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‘Welcome news’

Memorial responds to Government of Canada budget

Campus and Community

By Memorial University

The Government of Canada’s Budget 2021 contained welcome news for universities, according to Memorial President Vianne Timmons.

“The support provided for students, research and Indigenous education in yesterday’s budget announcement will have a positive impact for Memorial,” she said.

Student supports

Particular highlights for students include the support for the Student Work Placement Program to support work-integrated learning opportunities for post-secondary students; the doubling of the Canada Student Grants program for an additional two years; and the expanded access to support for students with disabilities.

“We know that experiential learning deepens student understanding and allows them to apply their academic knowledge within their chosen field,” Dr. Timmons said.

“The funding in Budget 2021 will help our students graduate with relevant work experience while the support for the Canada Student Grants program and students with disabilities will help ensure post-secondary education remains accessible.”

Research

The investment to help build Canada’s life sciences and bio-manufacturing capacity and to expand expertise in artificial intelligence and quantum research will create new opportunities for researchers and graduate students.

“Specific funding to help inform action and address social disparities will help make every community stronger.” — President Timmons

Dr. Timmons particularly welcomes the funding for academic research into systemic barriers facing diverse groups.

“COVID-19 and social unrest over the last year have pulled back the curtain on the deep systemic challenges that racialized, LGBTQ+, Indigenous and disabled Canadians face. Specific funding to help inform action and address social disparities will help make every community stronger.”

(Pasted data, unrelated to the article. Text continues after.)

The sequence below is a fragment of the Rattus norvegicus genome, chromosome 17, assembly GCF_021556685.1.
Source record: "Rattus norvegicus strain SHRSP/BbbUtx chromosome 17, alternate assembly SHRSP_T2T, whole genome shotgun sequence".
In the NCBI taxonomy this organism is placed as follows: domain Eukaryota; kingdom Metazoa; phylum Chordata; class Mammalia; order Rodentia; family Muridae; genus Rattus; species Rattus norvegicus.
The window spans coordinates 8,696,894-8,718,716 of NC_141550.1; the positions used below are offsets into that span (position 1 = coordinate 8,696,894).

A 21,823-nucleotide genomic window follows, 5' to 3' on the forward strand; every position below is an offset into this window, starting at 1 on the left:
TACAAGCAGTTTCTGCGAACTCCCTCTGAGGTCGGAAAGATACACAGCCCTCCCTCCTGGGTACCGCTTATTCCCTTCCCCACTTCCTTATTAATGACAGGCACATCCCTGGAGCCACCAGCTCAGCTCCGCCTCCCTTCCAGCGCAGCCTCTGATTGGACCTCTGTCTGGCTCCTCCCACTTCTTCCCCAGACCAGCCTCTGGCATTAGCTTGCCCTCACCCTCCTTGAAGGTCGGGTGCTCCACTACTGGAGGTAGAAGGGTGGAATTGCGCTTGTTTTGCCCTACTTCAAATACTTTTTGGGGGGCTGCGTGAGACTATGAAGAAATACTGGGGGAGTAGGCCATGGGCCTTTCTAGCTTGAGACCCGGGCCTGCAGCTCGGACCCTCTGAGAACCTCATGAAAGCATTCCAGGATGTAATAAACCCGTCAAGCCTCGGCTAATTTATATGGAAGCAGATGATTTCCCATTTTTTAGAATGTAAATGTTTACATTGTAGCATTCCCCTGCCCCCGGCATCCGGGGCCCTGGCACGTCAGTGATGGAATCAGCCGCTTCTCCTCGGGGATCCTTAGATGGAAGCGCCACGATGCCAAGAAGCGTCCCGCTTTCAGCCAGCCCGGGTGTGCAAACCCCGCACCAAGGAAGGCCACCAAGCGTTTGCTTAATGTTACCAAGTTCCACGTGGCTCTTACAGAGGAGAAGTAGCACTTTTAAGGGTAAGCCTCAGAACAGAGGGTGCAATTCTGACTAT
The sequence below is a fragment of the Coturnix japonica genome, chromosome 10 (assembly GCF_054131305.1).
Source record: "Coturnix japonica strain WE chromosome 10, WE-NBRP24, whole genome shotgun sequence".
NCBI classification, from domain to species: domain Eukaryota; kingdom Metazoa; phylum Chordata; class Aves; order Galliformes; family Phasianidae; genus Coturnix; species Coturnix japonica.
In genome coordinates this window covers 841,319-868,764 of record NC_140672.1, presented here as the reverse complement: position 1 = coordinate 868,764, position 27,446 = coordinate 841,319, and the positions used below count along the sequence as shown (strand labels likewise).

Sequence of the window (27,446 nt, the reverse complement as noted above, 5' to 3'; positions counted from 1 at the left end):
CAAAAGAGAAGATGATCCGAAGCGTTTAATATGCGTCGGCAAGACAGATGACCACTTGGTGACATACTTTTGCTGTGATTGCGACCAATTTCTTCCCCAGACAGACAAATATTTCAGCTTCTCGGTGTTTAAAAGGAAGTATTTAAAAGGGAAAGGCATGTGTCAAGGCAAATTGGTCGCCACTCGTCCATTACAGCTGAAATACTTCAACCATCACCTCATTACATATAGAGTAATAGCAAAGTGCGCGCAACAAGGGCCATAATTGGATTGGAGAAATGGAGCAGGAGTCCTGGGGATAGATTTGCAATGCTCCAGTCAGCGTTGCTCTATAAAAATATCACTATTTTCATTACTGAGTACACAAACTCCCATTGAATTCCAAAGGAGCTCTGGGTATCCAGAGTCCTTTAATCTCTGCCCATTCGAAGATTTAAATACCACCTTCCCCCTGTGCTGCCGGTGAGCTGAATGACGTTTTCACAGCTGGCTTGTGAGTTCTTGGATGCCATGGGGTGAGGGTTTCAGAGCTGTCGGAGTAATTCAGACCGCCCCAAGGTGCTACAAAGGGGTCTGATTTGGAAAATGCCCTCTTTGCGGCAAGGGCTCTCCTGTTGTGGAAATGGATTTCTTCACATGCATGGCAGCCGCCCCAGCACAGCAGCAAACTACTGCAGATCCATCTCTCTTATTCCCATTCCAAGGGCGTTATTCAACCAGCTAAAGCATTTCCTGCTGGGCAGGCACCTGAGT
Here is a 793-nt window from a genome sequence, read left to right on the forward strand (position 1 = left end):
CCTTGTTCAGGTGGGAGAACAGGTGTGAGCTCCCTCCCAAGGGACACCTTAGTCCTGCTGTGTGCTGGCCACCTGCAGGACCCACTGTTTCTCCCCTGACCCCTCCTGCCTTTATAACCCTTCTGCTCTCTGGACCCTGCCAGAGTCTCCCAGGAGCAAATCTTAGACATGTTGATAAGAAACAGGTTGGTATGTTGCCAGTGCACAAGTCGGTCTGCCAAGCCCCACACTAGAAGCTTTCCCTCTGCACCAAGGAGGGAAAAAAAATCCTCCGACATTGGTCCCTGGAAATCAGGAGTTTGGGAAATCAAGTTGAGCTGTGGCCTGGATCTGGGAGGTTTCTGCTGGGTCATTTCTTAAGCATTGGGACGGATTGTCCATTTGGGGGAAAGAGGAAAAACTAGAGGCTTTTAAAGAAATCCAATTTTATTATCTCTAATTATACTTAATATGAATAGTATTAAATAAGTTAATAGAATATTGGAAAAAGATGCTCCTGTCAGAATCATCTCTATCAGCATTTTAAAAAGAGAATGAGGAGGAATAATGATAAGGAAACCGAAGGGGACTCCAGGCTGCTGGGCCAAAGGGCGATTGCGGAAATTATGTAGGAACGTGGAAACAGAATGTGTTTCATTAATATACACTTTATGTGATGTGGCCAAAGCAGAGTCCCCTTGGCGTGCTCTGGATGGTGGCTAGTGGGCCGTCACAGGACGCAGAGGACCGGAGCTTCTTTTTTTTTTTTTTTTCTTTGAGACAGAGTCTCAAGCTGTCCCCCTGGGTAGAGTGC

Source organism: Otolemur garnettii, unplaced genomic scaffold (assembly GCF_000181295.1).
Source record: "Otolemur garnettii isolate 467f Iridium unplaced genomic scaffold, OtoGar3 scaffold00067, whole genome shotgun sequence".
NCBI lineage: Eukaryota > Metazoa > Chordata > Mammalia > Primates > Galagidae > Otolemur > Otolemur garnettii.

Indigenous education

President Timmons also welcomes the commitment to increase funding for Indigenous post-secondary education.

“Education is clearly identified as a pathway towards reconciliation.” — President Timmons

“Education is clearly identified as a pathway towards reconciliation and the additional funding in Budget 2021 for Indigenous education is necessary to move this forward,” she said.

“Memorial is also taking concrete steps towards Indigenization and decolonizing – the recently approved Strategic Framework for Indigenization outlines how we will do it.”

Investment, not expenditure

Sophie D’Amours is president of Université Laval and chair of Universities Canada, a group that advances higher education, research and innovation for the benefit of all Canadians. Memorial is a member.

She says the budget’s biggest commitment has been made to students.

“Universities are playing a key role in economic and social renewal as we emerge from the pandemic,” Ms. D’Amours said.

“There is no doubt that universities have delivered creatively on their mission, doing so under increasing pressure. This needs to be underscored because for students to succeed and become the problem-solvers and leaders of tomorrow, universities must be strong.”

Dr. Timmons echoes the role of universities in supporting economic and social renewal.

“Memorial is an investment, not an expenditure. As Newfoundland and Labrador’s only university, we are proud of our unique ability to support the economic, social and cultural development of this province. Budget 2021 will support students and help us continue to meet the needs of the people of this province and beyond.”


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